A therapeutic approach that encourages parents to feed high-calorie meals like milkshakes and macaroni and cheese to their anorexic teens is getting a closer look as part of an National Institutes of Health (NIH)-funded treatment study at six sites nationwide.
For the first time, the Maudsley Approach is being compared with a more established treatment known as Family Systems Therapy. Previous research has shown the Maudsley technique, named after the hospital in London where it was developed in the 1980s, successfully prevented hospitalization and helped adolescents recover their normal weights, with at least 75 percent of patients maintaining their recovery after five years.
“Anorexia is a life-threatening condition. Treating it early is very important since it is during the teenage years that this disorder usually takes hold,” says Katherine Halmi, founder of the Eating Disorders Program at NewYork-Presbyterian Hospital/Westchester Division—one of the study sites—and professor of psychiatry at Weill Cornell Medical College. “Traditionally, patients with anorexia have been treated in a hospital setting or through one-on-one outpatient therapy. While inpatient treatment is still appropriate in acute cases, we have increasingly seen the value of family-oriented outpatient therapy for adolescents.”
In the Maudsley Approach, the anorexic teenager attends therapy sessions together with their parents and siblings. Parents work with the Maudsley therapist to develop ways in which they can monitor their child’s intake, choosing the amounts and types of foods necessary for them to regain to a healthy weight. Siblings are encouraged to act as a support system for their sister or brother. Once patients achieve a healthy weight, they graduate toward taking more responsibility for their intake. At this point, family and developmental issues relevant to the patient maintaining a healthy weight are addressed.
In Family Systems Therapy, families also attend regular therapy sessions, but discussions do not necessarily focus on eating. Instead, family members are free to broadly explore and challenge any problematic communication patterns or stressors within the family unit.
“In Maudsley, food is medicine that restores the body and mind. When the body is starving, the mind also weakens, becoming more susceptible to anorexia’s rigid, often obsessive logic. Supervised feeding helps to break this vicious cycle. With the anorexia in charge, the adolescent really cannot regain the weight on his or her own. Nutritional rehabilitation gives the brain the nutrition it needs to re-establish healthy eating habits,” says Dara Bellace, a clinical psychologist at NewYork-Presbyterian Hospital/Westchester Division and an instructor of psychology in psychiatry at Weill Cornell Medical College.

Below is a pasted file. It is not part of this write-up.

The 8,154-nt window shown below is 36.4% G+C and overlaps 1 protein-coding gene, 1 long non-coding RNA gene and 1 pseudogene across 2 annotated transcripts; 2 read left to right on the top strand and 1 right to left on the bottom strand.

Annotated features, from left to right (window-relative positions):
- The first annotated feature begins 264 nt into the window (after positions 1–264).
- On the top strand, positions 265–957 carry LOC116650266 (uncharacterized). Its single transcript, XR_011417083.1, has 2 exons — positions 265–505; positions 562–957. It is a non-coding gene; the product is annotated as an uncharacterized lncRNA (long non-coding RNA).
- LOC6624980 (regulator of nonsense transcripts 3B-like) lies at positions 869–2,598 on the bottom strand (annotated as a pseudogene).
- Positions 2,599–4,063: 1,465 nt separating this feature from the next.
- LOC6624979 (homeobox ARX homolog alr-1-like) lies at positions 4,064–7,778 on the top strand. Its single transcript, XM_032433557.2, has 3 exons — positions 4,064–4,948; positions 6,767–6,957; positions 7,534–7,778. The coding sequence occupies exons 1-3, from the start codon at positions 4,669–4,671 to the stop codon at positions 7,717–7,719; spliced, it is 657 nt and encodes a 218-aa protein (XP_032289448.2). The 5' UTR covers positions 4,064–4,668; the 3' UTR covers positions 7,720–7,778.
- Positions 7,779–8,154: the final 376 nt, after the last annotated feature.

“This approach does not blame parents, but rather calls on their ability to nurse their child back to health. It requires a strong commitment to be with them for every meal—something that can mean rearranging schedules and taking a tag-team approach to sharing the responsibility,” adds Bellace. “The adolescent must also dedicate themselves to the therapy, understanding that, until they regain the weight, their parents will be feeding them much as they did when they were younger, deciding what and how much they eat and making sure they finish.”
Anorexia nervosa is an eating disorder characterized by extreme low body weight and body image distortion with an obsessive fear of gaining weight. The condition largely affects adolescent females, who make up more than 40 percent of all cases. As much as 3 percent of American girls and women are anorexic. Anorexia carries the highest mortality rate of any psychiatric condition. Previous research by Halmi found that 7 percent of affected women died within 10 years. Contributing causes may include genetics, personality type, hormones, stress, and societal pressures.
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